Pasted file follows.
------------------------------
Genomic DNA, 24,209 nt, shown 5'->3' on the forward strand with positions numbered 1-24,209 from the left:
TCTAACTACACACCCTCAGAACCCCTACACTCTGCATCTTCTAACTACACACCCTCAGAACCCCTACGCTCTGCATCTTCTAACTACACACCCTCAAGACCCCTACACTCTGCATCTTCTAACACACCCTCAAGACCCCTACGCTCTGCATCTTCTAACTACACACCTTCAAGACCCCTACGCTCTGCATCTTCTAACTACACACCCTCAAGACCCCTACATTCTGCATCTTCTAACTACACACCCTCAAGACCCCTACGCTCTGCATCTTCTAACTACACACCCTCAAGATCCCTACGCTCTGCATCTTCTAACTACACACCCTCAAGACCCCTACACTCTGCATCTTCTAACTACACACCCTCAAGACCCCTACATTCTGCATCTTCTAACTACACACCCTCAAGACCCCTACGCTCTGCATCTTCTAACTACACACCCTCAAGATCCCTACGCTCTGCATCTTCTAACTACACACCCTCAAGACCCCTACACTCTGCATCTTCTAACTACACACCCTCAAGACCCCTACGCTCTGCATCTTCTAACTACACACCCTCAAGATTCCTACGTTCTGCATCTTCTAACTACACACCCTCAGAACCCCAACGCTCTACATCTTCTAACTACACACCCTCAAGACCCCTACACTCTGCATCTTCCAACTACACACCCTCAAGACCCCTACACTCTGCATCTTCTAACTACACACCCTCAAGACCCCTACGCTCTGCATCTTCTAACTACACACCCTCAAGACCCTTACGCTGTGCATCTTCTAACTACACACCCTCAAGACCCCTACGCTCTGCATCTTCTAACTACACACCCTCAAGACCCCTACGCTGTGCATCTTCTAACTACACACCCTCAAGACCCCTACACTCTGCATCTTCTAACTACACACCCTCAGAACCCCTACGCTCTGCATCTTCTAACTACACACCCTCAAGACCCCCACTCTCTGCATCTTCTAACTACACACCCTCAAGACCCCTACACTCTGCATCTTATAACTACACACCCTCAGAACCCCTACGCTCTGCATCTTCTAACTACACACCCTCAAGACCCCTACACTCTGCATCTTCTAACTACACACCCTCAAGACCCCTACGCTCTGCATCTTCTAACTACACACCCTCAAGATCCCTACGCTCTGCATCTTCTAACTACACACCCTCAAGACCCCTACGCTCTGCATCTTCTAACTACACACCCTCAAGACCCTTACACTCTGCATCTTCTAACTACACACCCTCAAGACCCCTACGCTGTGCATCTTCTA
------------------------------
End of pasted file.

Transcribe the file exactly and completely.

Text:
Genomic DNA, 24,209 nt, shown 5'->3' on the forward strand with positions numbered 1-24,209 from the left:
TCTAACTACACACCCTCAGAACCCCTACACTCTGCATCTTCTAACTACACACCCTCAGAACCCCTACGCTCTGCATCTTCTAACTACACACCCTCAAGACCCCTACACTCTGCATCTTCTAACACACCCTCAAGACCCCTACGCTCTGCATCTTCTAACTACACACCTTCAAGACCCCTACGCTCTGCATCTTCTAACTACACACCCTCAAGACCCCTACATTCTGCATCTTCTAACTACACACCCTCAAGACCCCTACGCTCTGCATCTTCTAACTACACACCCTCAAGATCCCTACGCTCTGCATCTTCTAACTACACACCCTCAAGACCCCTACACTCTGCATCTTCTAACTACACACCCTCAAGACCCCTACATTCTGCATCTTCTAACTACACACCCTCAAGACCCCTACGCTCTGCATCTTCTAACTACACACCCTCAAGATCCCTACGCTCTGCATCTTCTAACTACACACCCTCAAGACCCCTACACTCTGCATCTTCTAACTACACACCCTCAAGACCCCTACGCTCTGCATCTTCTAACTACACACCCTCAAGATTCCTACGTTCTGCATCTTCTAACTACACACCCTCAGAACCCCAACGCTCTACATCTTCTAACTACACACCCTCAAGACCCCTACACTCTGCATCTTCCAACTACACACCCTCAAGACCCCTACACTCTGCATCTTCTAACTACACACCCTCAAGACCCCTACGCTCTGCATCTTCTAACTACACACCCTCAAGACCCTTACGCTGTGCATCTTCTAACTACACACCCTCAAGACCCCTACGCTCTGCATCTTCTAACTACACACCCTCAAGACCCCTACGCTGTGCATCTTCTAACTACACACCCTCAAGACCCCTACACTCTGCATCTTCTAACTACACACCCTCAGAACCCCTACGCTCTGCATCTTCTAACTACACACCCTCAAGACCCCCACTCTCTGCATCTTCTAACTACACACCCTCAAGACCCCTACACTCTGCATCTTATAACTACACACCCTCAGAACCCCTACGCTCTGCATCTTCTAACTACACACCCTCAAGACCCCTACACTCTGCATCTTCTAACTACACACCCTCAAGACCCCTACGCTCTGCATCTTCTAACTACACACCCTCAAGATCCCTACGCTCTGCATCTTCTAACTACACACCCTCAAGACCCCTACGCTCTGCATCTTCTAACTACACACCCTCAAGACCCTTACACTCTGCATCTTCTAACTACACACCCTCAAGACCCCTACGCTGTGCATCTTCTA